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Posted 28 January 2012 - 05:36 PM

There are some very beautiful algae tanks.


I had a 15g metaframe tank setup for a while that was just a bunch of branches thickly covered with brush algae. It was a flagfish only tank. They kept it trimmed back to about 1/2" long. Looked great, I thought.

I'm surprised the vals are dying back, mine have survived without browning at 55 in a big (= temperature stable) outside tank. They don't really grow, however.

Anacharis is about unkillable. Growth at 50 in my pond is common.

Native Hydrocotle sp. also do very well in cold water. I have hundreds of new baby hydrocotle leaves in the pond right now. The current pond temp is 51.

Thread on APC discussing cold water/northern state plants:
http://www.aquaticpl...nts-abound.html

Rick

#5 Guest_nativeplanter_*

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Posted 28 January 2012 - 08:38 PM

Below 60 is pretty cool for some plants, especially since they generally live in the shallows where the water is warmer during the growing season. They most likely are just going dormant, expecting an even cooler period to follow. If you don't like the looks of the tank with all the algae, you could try reducing the amount of light in the wintertime, which is what would happen naturally anyway. Or you could heat the water just enough to get some plant growth going.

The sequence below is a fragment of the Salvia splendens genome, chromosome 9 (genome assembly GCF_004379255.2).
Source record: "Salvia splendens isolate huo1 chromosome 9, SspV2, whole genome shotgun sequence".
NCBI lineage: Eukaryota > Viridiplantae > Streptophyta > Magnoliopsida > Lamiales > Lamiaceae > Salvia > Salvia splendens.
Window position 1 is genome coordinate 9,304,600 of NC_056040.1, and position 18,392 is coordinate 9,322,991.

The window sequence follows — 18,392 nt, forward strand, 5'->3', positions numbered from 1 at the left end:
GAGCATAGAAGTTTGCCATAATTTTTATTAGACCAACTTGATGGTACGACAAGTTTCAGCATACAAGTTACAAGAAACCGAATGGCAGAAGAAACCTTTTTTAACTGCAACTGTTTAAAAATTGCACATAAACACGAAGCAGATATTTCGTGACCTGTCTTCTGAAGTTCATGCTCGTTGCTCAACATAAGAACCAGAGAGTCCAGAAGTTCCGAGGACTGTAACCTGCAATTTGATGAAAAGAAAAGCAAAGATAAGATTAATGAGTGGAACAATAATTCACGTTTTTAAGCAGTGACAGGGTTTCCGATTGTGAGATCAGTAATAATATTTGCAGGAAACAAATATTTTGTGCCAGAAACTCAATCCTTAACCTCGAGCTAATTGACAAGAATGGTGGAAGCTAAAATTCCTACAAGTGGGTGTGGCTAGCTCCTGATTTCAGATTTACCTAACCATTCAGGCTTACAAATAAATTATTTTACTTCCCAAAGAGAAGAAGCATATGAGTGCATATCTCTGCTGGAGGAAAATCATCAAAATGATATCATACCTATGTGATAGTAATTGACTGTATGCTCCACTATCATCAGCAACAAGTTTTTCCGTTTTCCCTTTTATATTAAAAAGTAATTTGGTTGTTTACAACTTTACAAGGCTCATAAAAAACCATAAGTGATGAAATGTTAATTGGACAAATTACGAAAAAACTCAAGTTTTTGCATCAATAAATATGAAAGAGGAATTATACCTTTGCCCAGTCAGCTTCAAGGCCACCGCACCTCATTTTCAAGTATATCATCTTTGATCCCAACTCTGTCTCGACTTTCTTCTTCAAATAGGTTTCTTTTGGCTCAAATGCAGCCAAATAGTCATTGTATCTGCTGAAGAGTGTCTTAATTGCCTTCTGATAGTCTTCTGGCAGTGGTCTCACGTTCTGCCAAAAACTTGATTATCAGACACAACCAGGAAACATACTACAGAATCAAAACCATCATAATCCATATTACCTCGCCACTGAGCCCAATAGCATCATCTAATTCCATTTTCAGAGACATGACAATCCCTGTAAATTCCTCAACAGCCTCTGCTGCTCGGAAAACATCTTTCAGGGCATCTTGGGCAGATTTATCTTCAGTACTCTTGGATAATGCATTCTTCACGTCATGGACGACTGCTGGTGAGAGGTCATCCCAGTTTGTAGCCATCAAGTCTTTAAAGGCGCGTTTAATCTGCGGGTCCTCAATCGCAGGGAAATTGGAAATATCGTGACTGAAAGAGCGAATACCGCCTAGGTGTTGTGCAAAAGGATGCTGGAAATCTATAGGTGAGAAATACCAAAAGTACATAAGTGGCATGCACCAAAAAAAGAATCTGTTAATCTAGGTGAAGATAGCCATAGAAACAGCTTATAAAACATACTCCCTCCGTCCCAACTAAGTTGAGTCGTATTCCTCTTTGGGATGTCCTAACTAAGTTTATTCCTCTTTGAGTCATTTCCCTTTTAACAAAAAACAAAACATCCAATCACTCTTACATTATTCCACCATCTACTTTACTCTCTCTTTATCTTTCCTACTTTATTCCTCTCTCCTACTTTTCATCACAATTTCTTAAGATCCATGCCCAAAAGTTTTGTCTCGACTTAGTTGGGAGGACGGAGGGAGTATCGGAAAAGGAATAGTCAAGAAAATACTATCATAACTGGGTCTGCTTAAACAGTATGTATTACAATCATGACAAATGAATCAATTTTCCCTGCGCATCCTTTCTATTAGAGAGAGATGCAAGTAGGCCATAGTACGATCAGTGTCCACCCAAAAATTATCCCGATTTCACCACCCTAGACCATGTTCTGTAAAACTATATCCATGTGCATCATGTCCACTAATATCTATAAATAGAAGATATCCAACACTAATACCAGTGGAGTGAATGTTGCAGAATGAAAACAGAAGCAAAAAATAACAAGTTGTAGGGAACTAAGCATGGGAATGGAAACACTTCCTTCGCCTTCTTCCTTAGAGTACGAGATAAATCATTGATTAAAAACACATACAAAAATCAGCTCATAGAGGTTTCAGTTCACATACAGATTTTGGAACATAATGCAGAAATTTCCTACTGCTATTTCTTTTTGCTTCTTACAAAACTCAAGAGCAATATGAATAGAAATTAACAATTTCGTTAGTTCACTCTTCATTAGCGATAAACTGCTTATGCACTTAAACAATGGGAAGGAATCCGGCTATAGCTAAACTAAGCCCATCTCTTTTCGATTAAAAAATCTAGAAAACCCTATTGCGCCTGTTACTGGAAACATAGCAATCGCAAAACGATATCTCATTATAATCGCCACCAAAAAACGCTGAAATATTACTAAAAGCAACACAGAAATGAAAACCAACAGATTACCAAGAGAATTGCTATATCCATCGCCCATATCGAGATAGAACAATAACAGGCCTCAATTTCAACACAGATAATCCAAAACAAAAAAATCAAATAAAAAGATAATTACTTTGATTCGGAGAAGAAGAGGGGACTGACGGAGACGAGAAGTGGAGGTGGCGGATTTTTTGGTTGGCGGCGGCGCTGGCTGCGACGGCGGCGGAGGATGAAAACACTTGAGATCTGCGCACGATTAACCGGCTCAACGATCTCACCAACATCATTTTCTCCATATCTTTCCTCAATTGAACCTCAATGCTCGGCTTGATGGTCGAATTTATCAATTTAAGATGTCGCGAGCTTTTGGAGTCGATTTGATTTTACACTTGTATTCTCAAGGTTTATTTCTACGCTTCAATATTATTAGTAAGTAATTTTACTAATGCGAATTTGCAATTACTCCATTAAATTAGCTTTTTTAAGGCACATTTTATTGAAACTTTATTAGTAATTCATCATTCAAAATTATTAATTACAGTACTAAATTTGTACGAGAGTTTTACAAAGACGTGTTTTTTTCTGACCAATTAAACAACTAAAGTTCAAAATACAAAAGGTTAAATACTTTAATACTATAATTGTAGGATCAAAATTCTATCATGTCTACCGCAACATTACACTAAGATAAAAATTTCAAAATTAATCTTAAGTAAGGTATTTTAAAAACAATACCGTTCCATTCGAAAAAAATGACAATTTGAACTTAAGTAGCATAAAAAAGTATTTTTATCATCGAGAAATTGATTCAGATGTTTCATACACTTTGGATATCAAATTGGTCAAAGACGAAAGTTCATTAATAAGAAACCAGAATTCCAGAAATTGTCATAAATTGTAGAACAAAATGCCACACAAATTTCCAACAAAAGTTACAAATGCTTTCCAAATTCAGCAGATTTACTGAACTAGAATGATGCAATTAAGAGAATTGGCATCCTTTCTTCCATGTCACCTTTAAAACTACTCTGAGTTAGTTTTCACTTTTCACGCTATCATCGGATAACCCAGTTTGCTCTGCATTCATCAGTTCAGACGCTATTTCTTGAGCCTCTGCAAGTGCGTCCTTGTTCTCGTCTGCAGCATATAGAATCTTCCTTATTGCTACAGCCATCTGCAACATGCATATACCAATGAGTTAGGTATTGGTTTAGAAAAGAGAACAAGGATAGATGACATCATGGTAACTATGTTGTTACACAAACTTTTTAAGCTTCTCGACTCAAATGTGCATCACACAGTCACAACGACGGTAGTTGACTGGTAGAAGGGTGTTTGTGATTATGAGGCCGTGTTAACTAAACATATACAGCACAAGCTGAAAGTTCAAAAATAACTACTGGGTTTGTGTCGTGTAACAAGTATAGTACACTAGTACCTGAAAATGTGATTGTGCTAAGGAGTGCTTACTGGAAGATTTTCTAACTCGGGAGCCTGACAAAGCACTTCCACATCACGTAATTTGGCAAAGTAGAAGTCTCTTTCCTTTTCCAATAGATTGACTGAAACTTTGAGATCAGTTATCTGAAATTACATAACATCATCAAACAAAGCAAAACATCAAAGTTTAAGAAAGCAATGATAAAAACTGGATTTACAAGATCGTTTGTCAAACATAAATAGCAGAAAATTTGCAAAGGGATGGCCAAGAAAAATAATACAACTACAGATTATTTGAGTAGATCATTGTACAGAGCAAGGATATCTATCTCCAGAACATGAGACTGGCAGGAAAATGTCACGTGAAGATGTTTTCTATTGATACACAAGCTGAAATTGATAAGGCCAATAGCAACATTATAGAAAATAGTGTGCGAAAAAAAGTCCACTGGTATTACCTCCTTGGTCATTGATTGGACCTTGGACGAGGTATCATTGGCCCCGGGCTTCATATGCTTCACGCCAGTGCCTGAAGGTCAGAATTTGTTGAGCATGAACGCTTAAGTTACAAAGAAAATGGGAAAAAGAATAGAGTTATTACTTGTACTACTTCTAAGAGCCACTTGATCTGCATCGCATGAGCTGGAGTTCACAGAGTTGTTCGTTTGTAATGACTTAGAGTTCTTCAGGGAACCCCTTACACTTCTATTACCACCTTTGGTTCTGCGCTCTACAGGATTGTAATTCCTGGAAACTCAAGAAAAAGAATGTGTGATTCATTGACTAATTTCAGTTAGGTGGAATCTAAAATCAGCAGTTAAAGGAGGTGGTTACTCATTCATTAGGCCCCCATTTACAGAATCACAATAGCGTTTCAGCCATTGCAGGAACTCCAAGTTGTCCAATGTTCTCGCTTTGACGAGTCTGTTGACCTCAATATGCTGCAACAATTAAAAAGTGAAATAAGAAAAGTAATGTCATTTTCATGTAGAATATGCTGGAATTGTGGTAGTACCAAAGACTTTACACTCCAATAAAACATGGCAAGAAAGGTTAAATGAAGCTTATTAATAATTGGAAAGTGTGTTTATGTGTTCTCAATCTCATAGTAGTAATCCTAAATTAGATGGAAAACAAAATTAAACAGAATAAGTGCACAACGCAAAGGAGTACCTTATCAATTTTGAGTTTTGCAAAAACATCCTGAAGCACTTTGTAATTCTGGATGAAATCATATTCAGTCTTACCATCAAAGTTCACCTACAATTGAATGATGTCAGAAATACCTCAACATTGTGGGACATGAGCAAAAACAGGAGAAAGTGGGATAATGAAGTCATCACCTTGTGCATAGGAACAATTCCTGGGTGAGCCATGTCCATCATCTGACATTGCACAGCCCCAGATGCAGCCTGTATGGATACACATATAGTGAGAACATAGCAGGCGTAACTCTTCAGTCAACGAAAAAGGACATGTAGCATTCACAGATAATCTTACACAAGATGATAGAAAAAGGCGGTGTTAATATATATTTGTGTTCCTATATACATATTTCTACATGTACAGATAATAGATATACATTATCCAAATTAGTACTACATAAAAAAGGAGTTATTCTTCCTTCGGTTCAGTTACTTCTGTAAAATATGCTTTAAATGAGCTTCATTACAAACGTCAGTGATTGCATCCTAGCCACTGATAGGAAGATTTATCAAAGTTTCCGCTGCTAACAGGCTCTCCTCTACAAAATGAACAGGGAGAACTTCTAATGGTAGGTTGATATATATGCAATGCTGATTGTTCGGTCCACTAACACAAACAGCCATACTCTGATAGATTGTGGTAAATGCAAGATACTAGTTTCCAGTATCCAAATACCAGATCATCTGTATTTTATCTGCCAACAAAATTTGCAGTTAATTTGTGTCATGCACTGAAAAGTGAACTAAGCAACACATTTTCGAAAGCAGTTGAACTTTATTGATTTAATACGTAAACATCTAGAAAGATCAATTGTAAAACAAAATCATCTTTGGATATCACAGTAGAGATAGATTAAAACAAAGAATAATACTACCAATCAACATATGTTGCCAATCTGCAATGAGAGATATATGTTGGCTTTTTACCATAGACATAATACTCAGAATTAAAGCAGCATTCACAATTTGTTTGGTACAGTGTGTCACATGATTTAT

#6 Guest_MrCatfish_*

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Posted 29 January 2012 - 01:20 PM

My 75 and my 135 get down in the upper 40s at times throughout the winter and I don't have any die back.Right now they are around 52 degrees. I have vals,sagattaria subulatta,elodea canadensis,myriophyllum pinnatum,ceratophyllum,ludwigai palustris,Lemnoideae,and some kind of moss that started growing on my driftwood.I am still getting good growth and have to trim every couple weeks. I have soil capped with sand collected from local river.Lighting is two 48inch 6500k t8 bulbs in a shop light. Lights are left on for eight hours.

#7 Guest_andyavram_*

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Posted 30 January 2012 - 08:05 PM

Thanks everyone. It seems to be that somewhere under 60 is the cut off for decent growth, although I am sensing it may depend on other conditions.

Erica, it is a 180 gallon aquarium so I need the height of the vascular plants. Also, all species in the tank are native to Ohio and that is the way it is going to stay.

Native, that will probably be my move next winter, but I thought I would see what happened this year, especially after adding the Pondweeds in mid-fall.

Mr. Catfish, those are some nice cold temperatures. Where are your tanks? Garage?

#8 Guest_MrCatfish_*

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Posted 31 January 2012 - 02:52 PM

My tanks are in a room attached to the back of my garage. It has heat and air,but I try not to use either unless it gets extremely cold or hot.